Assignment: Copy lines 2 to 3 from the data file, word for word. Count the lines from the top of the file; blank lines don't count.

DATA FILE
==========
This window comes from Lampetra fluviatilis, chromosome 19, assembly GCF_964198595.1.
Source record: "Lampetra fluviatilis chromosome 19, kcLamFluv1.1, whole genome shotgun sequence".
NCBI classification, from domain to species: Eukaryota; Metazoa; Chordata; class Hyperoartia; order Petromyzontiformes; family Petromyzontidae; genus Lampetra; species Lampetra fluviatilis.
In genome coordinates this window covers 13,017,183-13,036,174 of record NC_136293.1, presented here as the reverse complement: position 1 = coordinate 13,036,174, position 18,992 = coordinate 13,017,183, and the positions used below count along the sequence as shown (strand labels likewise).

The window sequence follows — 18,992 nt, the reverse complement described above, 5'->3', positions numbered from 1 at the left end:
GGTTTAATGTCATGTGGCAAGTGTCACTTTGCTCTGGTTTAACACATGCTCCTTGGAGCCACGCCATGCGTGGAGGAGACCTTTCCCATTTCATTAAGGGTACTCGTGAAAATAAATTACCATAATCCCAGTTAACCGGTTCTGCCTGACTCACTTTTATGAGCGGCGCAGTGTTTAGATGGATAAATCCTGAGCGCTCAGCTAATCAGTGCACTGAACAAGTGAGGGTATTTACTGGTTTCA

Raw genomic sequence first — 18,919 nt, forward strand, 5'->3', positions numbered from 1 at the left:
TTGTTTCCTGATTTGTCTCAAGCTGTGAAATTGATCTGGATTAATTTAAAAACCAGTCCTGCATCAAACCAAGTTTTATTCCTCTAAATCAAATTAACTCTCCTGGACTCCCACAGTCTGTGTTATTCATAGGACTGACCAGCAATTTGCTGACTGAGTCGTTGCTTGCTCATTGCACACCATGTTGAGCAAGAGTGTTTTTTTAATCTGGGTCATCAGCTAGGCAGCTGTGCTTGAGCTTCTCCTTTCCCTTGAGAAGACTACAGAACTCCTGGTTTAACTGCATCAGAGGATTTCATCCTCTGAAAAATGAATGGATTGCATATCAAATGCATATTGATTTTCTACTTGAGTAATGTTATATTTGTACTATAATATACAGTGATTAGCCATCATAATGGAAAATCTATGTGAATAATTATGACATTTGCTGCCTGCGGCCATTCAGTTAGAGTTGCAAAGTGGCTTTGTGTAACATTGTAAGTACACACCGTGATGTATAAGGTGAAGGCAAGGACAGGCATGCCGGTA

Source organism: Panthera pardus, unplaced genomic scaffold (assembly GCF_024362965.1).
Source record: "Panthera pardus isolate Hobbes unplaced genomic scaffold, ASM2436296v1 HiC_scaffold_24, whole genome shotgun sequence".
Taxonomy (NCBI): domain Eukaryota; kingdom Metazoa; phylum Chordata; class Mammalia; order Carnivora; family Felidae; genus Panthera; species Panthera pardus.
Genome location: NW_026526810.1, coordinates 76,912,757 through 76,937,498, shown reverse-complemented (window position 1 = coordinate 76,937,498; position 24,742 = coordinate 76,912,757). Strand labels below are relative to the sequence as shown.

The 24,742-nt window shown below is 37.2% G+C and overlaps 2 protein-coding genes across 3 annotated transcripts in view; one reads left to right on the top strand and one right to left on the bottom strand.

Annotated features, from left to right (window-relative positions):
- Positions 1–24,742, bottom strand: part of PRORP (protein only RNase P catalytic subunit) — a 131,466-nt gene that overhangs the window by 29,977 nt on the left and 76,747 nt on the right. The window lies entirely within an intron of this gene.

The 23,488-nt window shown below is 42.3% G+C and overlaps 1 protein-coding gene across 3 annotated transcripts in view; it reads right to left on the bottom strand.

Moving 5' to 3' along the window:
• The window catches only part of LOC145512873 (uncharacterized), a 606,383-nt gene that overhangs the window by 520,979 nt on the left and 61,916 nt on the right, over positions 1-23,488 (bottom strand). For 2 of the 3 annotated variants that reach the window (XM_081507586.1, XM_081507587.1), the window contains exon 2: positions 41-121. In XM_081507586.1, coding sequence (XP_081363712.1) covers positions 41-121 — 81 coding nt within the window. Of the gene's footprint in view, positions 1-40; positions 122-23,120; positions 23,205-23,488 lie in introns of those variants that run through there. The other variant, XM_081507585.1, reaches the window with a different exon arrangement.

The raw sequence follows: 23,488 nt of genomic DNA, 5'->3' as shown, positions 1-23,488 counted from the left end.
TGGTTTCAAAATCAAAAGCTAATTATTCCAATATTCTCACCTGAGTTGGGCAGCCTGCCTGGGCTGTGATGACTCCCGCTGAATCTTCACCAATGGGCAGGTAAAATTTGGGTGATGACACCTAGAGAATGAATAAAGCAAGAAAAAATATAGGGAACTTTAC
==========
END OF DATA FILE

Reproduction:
Source record: "Lampetra fluviatilis chromosome 19, kcLamFluv1.1, whole genome shotgun sequence".
NCBI classification, from domain to species: Eukaryota; Metazoa; Chordata; class Hyperoartia; order Petromyzontiformes; family Petromyzontidae; genus Lampetra; species Lampetra fluviatilis.